Before embarking on a career in architecture, Rafael de Cárdenas worked as a designer at Calvin Klein. He founded his New York firm in 2006 and has been at the cutting edge of retail design ever since. His interiors, spare in their glamour, seduce in ways similar to the merchandise they frame, while leaving enough space for customers to see how, with a careful acquisition or two, they might fit into the picture.
The same ambition is evident inside the new Beijing flagship de Cárdenas designed for JNBY’s menswear brand Croquis. The shop is hardly, as its name might imply, a rough sketch, but instead a minimal, flexible prototype for a label de Cárdenas began buying on trips to Hong Kong and Shanghai seven years ago. “Every time I went to Asia, I’d buy some [clothes]. So I began noodling around, asking people if they knew its founder, Li Lin. Turns out we’re both art collectors. We became friends.”
Not long after Lin secured an enviable space in Beijing’s fashionable Sanlitun neighborhood, just opposite Kengo Kuma’s Opposite House Hotel, she tapped de Cárdenas for the fitout. “Early on, we had the idea of these goalposts,” he recalled, in reference to the five displays that run down the center of the shop. The stolid oak posts anchor movable aluminum-framed cabinets, which can be rotated a full 360 degrees. “You can refigure them to give you a straight shot through the store or block off parts to create different microspaces,” de Cárdenas said. Backs of frosted glass create what he calls “ghosted images of the clothes.”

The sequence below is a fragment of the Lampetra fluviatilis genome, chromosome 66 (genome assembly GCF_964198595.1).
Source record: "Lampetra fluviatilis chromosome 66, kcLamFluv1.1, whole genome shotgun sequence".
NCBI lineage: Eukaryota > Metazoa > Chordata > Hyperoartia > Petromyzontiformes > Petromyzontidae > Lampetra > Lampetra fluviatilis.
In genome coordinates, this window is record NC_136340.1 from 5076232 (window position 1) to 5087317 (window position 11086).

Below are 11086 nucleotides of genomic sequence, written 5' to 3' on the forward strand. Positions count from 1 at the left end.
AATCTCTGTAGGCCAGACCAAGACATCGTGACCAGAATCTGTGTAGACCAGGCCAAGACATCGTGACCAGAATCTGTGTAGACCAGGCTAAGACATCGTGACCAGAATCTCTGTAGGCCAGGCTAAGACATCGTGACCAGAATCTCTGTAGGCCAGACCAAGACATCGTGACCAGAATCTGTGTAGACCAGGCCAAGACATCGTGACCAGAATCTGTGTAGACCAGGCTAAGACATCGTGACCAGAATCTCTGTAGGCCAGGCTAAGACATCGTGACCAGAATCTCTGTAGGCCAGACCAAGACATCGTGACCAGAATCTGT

To display the rest of the SKUs, he convinced Lin to run a long railing along the backwall; it turns a corner and terminates by a second entrance bay populated with mannequins. Pushing much of the merchandise to the perimeter keeps the floorplan clutter free, resulting in “a sense of cleanliness,” de Cárdenas said. Alternating walls of satin mirror and hand-troweled plaster and polished concrete floors reinforce that impression, though it’s far from totalizing. The designer points to the elegant custom display tables positioned along the glazed storefront and made from folded copper sheets. “The copper is untreated, so they get fingerprints all over them,” he noted approvingly.
De Cárdenas is known for his tasteful interpretations of the industrial. At Croquis, that impulse comes through in the anodized aluminum scrim drop ceiling, which conceals the building systems and provides an anchoring for an array of downlights. But the brightest idea appears at the back of the store, where a fiberglass “mushroom” sprouts from a vivid pool of marigold carpeting. The feature element, which doubles as a display for footware and a shell for fitting rooms, sounds a playful note in a design characterized by hard edges. Lights in the mushroom’s lanternlike cap shift in intensity and hue throughout the selling day. Like the rest of the shop, it’s a mood.
Header image: A freestanding mushroomlike element at the back of the store conceals the fitting rooms. Lights embedded in the “cap” are programmable. (Wen Studio)